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Aboriginal Senator Jacinta Price slams ‘symbolic’ gestures to Indigenous Australians: Headdress

Controversial new Aboriginal Senator Jacinta Price has spoken out against what she sees as ‘handouts’ and ‘symbolic recognition’ for Indigenous Australians.

The former Deputy Mayor of Alice Springs was elected as a member of the Country Liberal Party in the May 21 poll for the Northern Territory.

Senator Price wore a traditional headdress and used her maiden speech to parliament to oppose the government’s core Indigenous policies.

Senator Price is a frequent critic of the Indigenous Voice to Parliament, an elected body of First Nations representatives enshrined in the Constitution that would advise the government on issues affecting them.

“Personally, I’ve had more than enough of symbolic recognition,” she said in the Senate Chamber on Wednesday evening.

Controversial new Aboriginal Senator Jacinta Price (pictured) denounces what she sees as 'handouts' and 'symbolic recognition' for Indigenous Australians

Controversial new Aboriginal Senator Jacinta Price (pictured) denounces what she sees as ‘handouts’ and ‘symbolic recognition’ for Indigenous Australians

“We hear the platitudes of maternity declarations from our now prime minister, who suggest without any evidence that a vote to parliament bestowed upon us by this government’s virtuous act of symbolic gesture will empower us.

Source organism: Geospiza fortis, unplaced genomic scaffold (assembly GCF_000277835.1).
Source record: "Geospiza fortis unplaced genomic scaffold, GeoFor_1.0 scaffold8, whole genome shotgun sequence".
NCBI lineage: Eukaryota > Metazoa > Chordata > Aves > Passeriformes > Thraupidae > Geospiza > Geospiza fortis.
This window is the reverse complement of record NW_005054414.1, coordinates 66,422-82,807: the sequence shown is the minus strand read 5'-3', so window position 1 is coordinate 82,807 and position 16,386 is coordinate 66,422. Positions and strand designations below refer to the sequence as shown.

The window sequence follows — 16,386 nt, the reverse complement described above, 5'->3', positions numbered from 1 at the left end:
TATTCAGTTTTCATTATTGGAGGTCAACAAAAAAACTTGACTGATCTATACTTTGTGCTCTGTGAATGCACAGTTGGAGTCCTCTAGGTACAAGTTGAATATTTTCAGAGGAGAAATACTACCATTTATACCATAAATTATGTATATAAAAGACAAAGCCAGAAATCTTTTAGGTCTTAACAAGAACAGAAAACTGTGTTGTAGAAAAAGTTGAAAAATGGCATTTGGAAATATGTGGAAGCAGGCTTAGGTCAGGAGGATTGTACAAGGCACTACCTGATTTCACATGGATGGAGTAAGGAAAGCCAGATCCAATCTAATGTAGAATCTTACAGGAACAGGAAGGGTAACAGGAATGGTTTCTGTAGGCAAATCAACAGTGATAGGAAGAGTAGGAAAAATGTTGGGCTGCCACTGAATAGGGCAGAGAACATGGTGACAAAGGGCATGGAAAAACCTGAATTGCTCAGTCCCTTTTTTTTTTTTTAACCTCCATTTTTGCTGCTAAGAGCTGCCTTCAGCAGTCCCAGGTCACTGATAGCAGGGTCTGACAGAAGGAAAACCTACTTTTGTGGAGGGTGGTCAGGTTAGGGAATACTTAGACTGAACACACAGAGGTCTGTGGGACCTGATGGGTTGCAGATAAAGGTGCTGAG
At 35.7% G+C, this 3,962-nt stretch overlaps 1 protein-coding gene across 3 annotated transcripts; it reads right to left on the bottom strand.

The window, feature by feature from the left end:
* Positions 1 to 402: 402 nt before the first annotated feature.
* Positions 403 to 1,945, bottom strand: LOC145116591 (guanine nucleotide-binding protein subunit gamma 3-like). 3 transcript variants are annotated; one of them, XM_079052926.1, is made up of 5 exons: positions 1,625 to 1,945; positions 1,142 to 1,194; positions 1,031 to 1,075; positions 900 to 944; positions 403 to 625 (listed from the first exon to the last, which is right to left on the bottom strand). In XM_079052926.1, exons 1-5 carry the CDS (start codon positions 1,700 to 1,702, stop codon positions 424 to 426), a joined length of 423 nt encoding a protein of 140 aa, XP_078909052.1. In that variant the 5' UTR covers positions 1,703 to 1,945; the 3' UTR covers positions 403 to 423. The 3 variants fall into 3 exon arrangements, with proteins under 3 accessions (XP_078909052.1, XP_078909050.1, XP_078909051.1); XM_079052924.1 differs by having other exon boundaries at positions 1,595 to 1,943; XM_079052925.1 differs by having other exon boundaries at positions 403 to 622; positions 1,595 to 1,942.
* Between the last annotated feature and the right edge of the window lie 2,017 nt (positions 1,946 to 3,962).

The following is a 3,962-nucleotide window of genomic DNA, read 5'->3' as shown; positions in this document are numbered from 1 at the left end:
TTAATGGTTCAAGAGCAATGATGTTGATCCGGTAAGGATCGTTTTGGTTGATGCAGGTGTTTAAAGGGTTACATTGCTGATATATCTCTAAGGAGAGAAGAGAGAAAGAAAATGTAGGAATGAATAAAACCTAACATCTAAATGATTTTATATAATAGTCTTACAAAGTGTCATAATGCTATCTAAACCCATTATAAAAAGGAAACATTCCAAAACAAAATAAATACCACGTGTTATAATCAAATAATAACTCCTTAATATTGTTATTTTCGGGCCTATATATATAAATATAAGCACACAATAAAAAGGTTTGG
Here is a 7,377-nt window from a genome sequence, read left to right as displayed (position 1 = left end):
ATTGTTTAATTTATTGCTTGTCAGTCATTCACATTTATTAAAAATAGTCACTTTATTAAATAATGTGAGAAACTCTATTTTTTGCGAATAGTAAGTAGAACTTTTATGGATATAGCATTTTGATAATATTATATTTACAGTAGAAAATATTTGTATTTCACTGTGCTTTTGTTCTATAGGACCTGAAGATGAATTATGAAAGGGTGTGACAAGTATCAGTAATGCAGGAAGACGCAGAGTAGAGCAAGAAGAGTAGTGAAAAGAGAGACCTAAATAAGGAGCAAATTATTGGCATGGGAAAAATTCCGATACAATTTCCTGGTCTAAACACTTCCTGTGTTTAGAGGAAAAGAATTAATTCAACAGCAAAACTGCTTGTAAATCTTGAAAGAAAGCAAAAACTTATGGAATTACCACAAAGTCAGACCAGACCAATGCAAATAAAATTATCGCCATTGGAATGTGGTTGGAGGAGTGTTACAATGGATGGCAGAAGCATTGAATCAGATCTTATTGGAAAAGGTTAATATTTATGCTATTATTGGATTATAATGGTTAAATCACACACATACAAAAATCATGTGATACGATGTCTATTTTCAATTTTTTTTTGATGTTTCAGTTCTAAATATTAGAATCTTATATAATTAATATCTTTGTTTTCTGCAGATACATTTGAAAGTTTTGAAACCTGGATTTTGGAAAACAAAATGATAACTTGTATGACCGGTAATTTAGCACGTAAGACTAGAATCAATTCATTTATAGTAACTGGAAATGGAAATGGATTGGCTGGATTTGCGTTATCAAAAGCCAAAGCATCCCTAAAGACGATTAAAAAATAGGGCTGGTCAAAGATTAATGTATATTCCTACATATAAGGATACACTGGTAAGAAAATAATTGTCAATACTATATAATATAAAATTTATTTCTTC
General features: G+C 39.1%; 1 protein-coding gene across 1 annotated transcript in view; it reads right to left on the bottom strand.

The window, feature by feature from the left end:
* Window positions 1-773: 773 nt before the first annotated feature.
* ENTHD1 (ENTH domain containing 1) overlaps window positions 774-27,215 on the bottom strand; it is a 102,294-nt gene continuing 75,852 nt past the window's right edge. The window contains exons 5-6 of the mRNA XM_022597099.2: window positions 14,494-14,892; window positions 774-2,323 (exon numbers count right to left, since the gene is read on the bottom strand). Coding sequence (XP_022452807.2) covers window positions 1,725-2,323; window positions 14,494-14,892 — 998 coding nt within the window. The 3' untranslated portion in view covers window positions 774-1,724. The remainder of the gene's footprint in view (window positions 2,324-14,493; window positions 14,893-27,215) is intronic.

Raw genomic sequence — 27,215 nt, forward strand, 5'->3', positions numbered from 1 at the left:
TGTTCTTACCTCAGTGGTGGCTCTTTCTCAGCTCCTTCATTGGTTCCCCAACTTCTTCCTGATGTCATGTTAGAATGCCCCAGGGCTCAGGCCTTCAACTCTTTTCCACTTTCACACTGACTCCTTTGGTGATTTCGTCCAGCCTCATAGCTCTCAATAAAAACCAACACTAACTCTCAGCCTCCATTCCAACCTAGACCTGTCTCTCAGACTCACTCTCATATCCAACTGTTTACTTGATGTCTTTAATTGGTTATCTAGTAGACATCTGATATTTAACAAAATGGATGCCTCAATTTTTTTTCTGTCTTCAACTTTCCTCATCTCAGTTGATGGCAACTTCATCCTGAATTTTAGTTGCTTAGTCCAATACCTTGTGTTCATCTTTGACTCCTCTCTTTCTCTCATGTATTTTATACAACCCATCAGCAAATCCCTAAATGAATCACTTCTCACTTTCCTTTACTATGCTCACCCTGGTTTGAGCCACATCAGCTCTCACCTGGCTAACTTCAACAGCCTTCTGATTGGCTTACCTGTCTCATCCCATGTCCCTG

His government has yet to demonstrate how this proposed vote will deliver practical results and unite rather than drive a wedge between Indigenous and non-Indigenous Australians.

‘No, Prime Minister, we don’t need any new alms… and no, we Indigenous Australians have not come to an agreement on this statement.’

Senator Price also rejected welcome to land ceremonies and recognition of the land as a “reinvention of culture.”

Her speech was just hours after One Nation senator Pauline Hanson stormed out of the country screaming ‘no, I never will and never will’.

The Warlpiri woman launched a rousing defense of Australian history, calling on citizens to “recognize and be proud of our national identity.”

“Without a sense of unity and pride, we leave ourselves vulnerable to outside forces that would enjoy our demise,” she said.

The former Deputy Mayor of Alice Springs (pictured in parliament on Wednesday) was elected for the Northern Territory as a member of the Country Liberal Party in the May 21 poll

The former Deputy Mayor of Alice Springs (pictured in parliament on Wednesday) was elected for the Northern Territory as a member of the Country Liberal Party in the May 21 poll

Senator Price repeated her frequent refrain that policies aimed at improving Indigenous representation only served to divide Australia.

The right-wing politician also addressed other key issues – the number of Indigenous incarcerations and violence in Aboriginal communities.

She argued that claims of racism, leading to the high percentage of Indigenous people being incarcerated, were a “false story.”

Instead, there was “silence” about how more of the crimes were being committed by indigenous people on victims of their own race.

“Lives … taken in black on black violence deserve better,” she said.